1. Ankri S, Mirelman D. Antimicrobial properties of allicin from garlic. Microbes and Infection. 1999 Feb 1;1(2):125–9. Available from:
  2. Ried, K. (2019). Garlic lowers blood pressure in hypertensive subjects, improves arterial stiffness and gut microbiota: A review and meta-analysis. Experimental and Therapeutic Medicine. Available from:  
  3. Ansary, J., Forbes-Hernández, T. Y., Gil, E., Cianciosi, D., Zhang, J., Elexpuru-Zabaleta, M., Simal-Gandara, J., Giampieri, F., & Battino, M. (2020). Potential health benefit of garlic based on Human Intervention Studies: A brief overview. Antioxidants, 9(7), 619. Available from: 
  4. Petrovic, V., Nepal, A., Olaisen, C., Bachke, S., Hira, J., Søgaard, C., Røst, L., Misund, K., Andreassen, T., Melø, T., Bartsova, Z., Bruheim, P., & Otterlei, M. (2018). Anti-cancer potential of homemade fresh garlic extract is related to increased endoplasmic reticulum stress. Nutrients, 10(4), 450. Available from:  
  5. Das A, Banik NL, Ray SK. Garlic compounds generate reactive oxygen species leading to activation of stress kinases and cysteine proteases for apoptosis in human glioblastoma T98G and U87MG cells. Cancer. 2007 Sep 1;110(5):1083–95. Available from:
  6. Jin ZY, Wu M, Han RQ, Zhang XF, Wang XS, Liu AM, et al. Raw garlic consumption as a protective factor for lung cancer, a population-based case–control study in a chinese population. Cancer Prevention Research. 2013 Jul 1;6(7):711–8. Available from:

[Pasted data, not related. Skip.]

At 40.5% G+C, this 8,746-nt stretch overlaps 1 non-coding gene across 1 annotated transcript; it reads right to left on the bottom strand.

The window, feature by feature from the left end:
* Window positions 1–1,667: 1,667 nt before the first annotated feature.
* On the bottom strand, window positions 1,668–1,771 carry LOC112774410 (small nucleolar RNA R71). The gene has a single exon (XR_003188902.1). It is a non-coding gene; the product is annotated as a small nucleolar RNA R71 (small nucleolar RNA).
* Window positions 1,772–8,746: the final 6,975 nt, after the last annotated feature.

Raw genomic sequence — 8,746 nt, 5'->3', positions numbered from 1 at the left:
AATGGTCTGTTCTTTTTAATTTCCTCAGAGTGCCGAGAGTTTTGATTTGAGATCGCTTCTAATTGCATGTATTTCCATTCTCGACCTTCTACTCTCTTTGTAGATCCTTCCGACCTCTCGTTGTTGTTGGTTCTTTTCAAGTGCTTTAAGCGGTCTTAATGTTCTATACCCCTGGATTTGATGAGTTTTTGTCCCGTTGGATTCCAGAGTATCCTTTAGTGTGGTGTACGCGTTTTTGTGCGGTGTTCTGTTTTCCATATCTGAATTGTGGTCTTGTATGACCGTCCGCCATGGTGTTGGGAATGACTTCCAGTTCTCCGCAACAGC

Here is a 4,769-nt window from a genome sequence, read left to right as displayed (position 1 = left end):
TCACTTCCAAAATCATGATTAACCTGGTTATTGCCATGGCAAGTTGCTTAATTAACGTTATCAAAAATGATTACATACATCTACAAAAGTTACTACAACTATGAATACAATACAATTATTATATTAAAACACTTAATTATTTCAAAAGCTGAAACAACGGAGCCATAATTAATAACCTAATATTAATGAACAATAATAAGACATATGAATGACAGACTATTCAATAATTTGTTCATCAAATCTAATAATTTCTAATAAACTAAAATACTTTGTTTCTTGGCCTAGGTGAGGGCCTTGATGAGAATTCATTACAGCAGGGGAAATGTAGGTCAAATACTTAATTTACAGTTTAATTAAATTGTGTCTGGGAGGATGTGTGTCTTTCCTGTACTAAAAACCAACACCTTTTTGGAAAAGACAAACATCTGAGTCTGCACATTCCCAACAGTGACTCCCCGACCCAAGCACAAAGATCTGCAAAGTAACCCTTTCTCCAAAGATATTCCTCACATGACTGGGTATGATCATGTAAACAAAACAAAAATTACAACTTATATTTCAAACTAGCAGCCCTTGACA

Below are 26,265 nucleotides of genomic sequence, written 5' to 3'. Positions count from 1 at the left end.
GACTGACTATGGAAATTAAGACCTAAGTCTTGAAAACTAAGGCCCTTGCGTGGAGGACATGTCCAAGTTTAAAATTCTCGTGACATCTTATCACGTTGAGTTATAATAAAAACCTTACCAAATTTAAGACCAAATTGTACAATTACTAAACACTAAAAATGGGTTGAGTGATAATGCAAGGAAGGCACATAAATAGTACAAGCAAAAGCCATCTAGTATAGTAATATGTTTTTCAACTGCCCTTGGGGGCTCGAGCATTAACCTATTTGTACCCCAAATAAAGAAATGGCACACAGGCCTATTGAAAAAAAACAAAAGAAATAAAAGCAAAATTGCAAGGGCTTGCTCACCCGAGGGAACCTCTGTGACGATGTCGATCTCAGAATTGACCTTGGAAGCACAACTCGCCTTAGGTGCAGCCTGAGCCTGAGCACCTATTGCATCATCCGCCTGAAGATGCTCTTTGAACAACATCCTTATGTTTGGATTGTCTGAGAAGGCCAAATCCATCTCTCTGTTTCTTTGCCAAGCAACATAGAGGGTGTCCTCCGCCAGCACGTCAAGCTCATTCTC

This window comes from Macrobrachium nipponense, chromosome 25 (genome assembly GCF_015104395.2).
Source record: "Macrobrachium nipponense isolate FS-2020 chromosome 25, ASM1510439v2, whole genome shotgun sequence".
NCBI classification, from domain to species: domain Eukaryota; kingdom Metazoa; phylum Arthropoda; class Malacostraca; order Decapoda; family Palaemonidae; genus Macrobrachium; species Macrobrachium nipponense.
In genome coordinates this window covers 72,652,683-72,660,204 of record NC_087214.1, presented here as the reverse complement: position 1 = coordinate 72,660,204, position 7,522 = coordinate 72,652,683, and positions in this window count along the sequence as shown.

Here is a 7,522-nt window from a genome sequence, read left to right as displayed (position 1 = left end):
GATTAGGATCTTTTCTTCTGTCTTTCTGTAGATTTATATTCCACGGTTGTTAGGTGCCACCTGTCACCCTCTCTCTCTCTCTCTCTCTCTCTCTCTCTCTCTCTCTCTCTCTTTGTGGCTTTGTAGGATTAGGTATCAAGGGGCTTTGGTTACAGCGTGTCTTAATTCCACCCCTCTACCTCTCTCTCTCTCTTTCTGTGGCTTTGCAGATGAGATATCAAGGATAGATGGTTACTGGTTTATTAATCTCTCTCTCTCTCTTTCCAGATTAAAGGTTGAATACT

7. Lu, X., Samuelson, D. R., Rasco, B. A., & Konkel, M. E. (2012). Antimicrobial effect of diallyl sulphide on campylobacter jejuni biofilms. Journal of Antimicrobial Chemotherapy, 67(8), 1915–1926. Available from:
  8. Mukherjee, M., Das, A. S., Mitra, S., & Mitra, C. (2004). Prevention of bone loss by oil extract of garlic(allium sativum Linn.) in an ovariectomized rat model of osteoporosis. Phytotherapy Research, 18(5), 389–394. Available from:  
  9. Mozaffari-Khosravi, H., Hesabgar, H.-al-S., Owlia, M.-B., Hadinedoushan, H., Barzegar, K., & Fllahzadeh, M. H. (2012). The effect of garlic tablets on pro-inflammatory cytokines in postmenopausal osteoporotic women: A randomised controlled clinical trial. Journal of Dietary Supplements, 9(4), 262–271. Available from:  
  10. Dehghani, S., Alipoor, E., Salimzadeh, A., Yaseri, M., Hosseini, M., Feinle-Bisset, C., & Hosseinzadeh-Attar, M. J. (2018). The effect of a garlic supplement on the pro-inflammatory adipocytokines, Resistin and tumour necrosis factor-alpha, and on pain severity, in overweight or obese women with knee osteoarthritis. Phytomedicine, 48, 70–75. Available from:
  11. Lissiman E, Bhasale AL, Cohen M. Garlic for the common cold. Cochrane Database Syst Rev. 2014 Nov 11;2014(11):CD006206. Available from:
  12. Zeng T, Zhang CL, Song FY, Zhao XL, Yu LH, Zhu ZP, et al. The activation of HO-1/Nrf-2 contributes to the protective effects of diallyl disulfide (Dads) against ethanol-induced oxidative stress. Biochimica et Biophysica Acta (BBA) - General Subjects. 2013 Oct 1;1830(10):4848–59. Available from:
This content is purely informational and isn’t medical guidance. It shouldn’t replace professional medical counsel. Always consult your physician regarding treatment risks and benefits. See our editorial standards for more details.

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Karina Silova

MSc Molecular Medicine and BSc Biomedicine, University of East Anglia, UK

My background is in key areas of biomedical research focusing on diseases and their molecular pathways to understand their root cause. I specialise in epigenetics and reproductive health; I am passionate about understanding diseases and helping to bridge the gap between medical science and the general public with accurate and understandable content while educating the public about health and diseases.